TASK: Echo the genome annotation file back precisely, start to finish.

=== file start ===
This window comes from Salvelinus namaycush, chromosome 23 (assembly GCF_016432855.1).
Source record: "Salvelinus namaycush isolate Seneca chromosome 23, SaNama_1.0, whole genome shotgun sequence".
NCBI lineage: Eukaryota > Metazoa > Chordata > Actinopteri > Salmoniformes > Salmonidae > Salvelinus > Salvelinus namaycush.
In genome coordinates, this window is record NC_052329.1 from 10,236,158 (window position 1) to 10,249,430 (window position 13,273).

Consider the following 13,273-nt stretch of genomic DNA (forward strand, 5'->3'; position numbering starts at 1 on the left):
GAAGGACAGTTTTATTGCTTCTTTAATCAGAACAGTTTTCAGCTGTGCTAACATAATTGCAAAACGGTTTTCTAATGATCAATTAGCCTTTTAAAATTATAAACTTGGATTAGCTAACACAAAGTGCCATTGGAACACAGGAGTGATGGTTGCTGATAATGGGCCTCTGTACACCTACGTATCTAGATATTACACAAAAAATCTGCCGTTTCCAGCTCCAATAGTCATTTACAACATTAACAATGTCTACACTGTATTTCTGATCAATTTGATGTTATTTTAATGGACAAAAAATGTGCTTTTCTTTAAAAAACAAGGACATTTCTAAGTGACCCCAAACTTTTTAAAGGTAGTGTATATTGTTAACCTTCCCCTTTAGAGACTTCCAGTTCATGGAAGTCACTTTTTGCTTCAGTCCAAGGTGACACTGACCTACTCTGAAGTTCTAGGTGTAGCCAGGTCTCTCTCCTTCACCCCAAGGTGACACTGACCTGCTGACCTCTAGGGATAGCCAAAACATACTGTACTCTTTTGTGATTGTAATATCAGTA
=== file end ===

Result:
This window comes from Salvelinus namaycush, chromosome 23 (assembly GCF_016432855.1).
Source record: "Salvelinus namaycush isolate Seneca chromosome 23, SaNama_1.0, whole genome shotgun sequence".
NCBI lineage: Eukaryota > Metazoa > Chordata > Actinopteri > Salmoniformes > Salmonidae > Salvelinus > Salvelinus namaycush.
In genome coordinates, this window is record NC_052329.1 from 10,236,158 (window position 1) to 10,249,430 (window position 13,273).

Consider the following 13,273-nt stretch of genomic DNA (forward strand, 5'->3'; position numbering starts at 1 on the left):
GAAGGACAGTTTTATTGCTTCTTTAATCAGAACAGTTTTCAGCTGTGCTAACATAATTGCAAAACGGTTTTCTAATGATCAATTAGCCTTTTAAAATTATAAACTTGGATTAGCTAACACAAAGTGCCATTGGAACACAGGAGTGATGGTTGCTGATAATGGGCCTCTGTACACCTACGTATCTAGATATTACACAAAAAATCTGCCGTTTCCAGCTCCAATAGTCATTTACAACATTAACAATGTCTACACTGTATTTCTGATCAATTTGATGTTATTTTAATGGACAAAAAATGTGCTTTTCTTTAAAAAACAAGGACATTTCTAAGTGACCCCAAACTTTTTAAAGGTAGTGTATATTGTTAACCTTCCCCTTTAGAGACTTCCAGTTCATGGAAGTCACTTTTTGCTTCAGTCCAAGGTGACACTGACCTACTCTGAAGTTCTAGGTGTAGCCAGGTCTCTCTCCTTCACCCCAAGGTGACACTGACCTGCTGACCTCTAGGGATAGCCAAAACATACTGTACTCTTTTGTGATTGTAATATCAGTA